Jamaica records first current account surplus since 2004
Jamaica registered its first current account surplus in over a decade during the first three months of 2015.
Higher tourism receipts helped, but a reduced trade deficit and lower shipping costs factored more in the positive balance for net foreign exchange earnings, excluding capital flows, such as debt financing and foreign direct investments.
According to the latest Bank of Jamaica (BOJ) data, the surplus of US$39.4 million during the quarter ending March reflected a US$149.5 million improvement over the comparative three-month period in 2014. The central bank last saw a surplus in the March 2004 quarter, according to the BOJ.
Jamaica still had a large trade deficit of US$770.1 million for the quarter. However, that was US$82 million shy of the negative trade balance recorded for the first three months of 2014. Exports fell by US$83 million, but imports fell by an even larger amount - US$165
million, owing largely to Jamaica's reduced oil bill.
There were a few good earners among goods exported overseas, such as ackee exports, which jumped from US$2.8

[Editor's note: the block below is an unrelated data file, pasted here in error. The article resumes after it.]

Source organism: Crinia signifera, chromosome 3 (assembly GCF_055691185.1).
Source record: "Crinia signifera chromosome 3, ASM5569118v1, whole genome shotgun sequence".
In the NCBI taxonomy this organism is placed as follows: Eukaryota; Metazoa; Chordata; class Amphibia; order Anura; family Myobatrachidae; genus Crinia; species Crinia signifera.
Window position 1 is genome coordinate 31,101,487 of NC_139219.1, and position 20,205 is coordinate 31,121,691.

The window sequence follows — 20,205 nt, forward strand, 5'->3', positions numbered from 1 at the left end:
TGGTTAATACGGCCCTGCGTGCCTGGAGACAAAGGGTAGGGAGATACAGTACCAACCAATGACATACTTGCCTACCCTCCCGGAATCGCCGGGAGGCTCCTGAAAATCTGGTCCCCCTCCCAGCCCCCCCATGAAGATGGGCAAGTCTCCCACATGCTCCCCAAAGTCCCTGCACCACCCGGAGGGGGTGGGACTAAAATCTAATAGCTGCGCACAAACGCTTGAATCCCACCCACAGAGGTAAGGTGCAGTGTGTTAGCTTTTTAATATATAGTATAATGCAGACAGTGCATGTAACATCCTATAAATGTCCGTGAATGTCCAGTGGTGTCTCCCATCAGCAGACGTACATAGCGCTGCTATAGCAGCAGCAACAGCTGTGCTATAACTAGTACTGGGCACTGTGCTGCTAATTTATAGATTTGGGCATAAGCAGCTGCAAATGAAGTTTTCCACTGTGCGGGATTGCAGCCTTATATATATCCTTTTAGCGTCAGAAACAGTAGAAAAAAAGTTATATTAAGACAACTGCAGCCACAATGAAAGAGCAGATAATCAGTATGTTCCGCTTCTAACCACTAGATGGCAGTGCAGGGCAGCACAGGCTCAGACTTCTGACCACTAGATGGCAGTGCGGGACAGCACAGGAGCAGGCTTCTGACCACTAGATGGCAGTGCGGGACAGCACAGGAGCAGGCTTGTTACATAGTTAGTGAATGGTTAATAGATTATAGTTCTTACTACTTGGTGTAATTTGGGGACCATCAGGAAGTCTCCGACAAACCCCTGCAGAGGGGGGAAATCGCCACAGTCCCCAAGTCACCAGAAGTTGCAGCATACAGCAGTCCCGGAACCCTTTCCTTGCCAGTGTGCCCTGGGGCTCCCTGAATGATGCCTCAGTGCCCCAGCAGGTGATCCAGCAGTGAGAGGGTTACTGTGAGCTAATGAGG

million in the first three months of 2014 to US$5.5 million in the quarter under review. Albeit, that was hardly enough to offset the fall off in export earnings, primarily attributed to a US$41 million decline in mineral fuel exports, reflecting lower international oil prices.
On the other hand, low oil prices translated into mineral fuel imports totalling US$310 million in the first three months of 2015, compared with US$532 million in the corresponding quarter last year. It also led to a significant reduction in the cost of freight - the transportation sub-account improved by US$62 million.
Increased earnings from tourism, in the context of growth of five per cent in stop-over visitor arrivals for the review quarter, resulted in a US$48 million increase in the travel sub-account.
goods and services deficit
Consequently, earnings from services shrank the overall trade deficit to US$454 million in the first quarter of 2015. Although profits repatriated overseas by multinational firms increased by US$8 million to US$57 million in the review period, the $500 million in net remittances more than covered the deficit on goods and services.
"With respect to financing for the review period, net private and official capital inflows were more than sufficient to finance the current and capital accounts," said the BOJ in its latest Balance of Payments report. The net international reserves (NIR) increased by US$292.6 million for the quarter.
BOJ's gross reserves at end - March 2015 - amounted to US$2.69 million representing 19.9 weeks of projected goods and services imports."
The central bank's gross reserves fell to US$2.54 billion by the end of June, largely due to the repayment of a US$300 million Government of Jamaica eurobond.